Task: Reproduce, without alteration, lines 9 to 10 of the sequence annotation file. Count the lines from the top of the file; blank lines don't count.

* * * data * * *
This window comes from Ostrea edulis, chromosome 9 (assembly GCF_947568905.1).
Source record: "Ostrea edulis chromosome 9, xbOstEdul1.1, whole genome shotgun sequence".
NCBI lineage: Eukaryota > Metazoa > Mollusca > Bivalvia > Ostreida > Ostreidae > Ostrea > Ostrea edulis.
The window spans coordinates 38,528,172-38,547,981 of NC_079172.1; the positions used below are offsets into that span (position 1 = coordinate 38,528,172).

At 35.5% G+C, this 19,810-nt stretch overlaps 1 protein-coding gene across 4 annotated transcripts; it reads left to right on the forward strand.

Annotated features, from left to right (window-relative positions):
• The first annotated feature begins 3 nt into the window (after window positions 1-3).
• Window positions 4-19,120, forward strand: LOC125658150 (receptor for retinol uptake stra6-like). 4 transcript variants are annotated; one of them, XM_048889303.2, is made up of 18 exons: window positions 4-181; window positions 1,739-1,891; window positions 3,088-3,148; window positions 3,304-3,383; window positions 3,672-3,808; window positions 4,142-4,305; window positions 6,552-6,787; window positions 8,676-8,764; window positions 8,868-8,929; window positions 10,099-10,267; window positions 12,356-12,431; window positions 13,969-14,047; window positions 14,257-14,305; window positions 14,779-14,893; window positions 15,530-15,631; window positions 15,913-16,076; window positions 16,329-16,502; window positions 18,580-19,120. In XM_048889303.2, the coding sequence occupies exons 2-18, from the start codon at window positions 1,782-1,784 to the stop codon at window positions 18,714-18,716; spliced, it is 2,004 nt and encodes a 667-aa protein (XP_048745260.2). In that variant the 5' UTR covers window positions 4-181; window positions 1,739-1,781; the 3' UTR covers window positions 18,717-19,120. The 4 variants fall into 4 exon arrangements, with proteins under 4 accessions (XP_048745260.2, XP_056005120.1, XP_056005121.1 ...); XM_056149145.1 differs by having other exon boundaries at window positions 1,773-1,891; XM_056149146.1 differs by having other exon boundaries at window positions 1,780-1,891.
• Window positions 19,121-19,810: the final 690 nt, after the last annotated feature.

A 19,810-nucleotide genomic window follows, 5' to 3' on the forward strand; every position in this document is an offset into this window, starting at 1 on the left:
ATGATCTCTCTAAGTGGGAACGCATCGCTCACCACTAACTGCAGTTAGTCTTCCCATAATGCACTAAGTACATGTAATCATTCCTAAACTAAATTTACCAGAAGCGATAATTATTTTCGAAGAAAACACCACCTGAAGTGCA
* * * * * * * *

• Window positions 19,121-19,810: the final 690 nt, after the last annotated feature.

A 19,810-nucleotide genomic window follows, 5' to 3' on the forward strand; every position in this document is an offset into this window, starting at 1 on the left: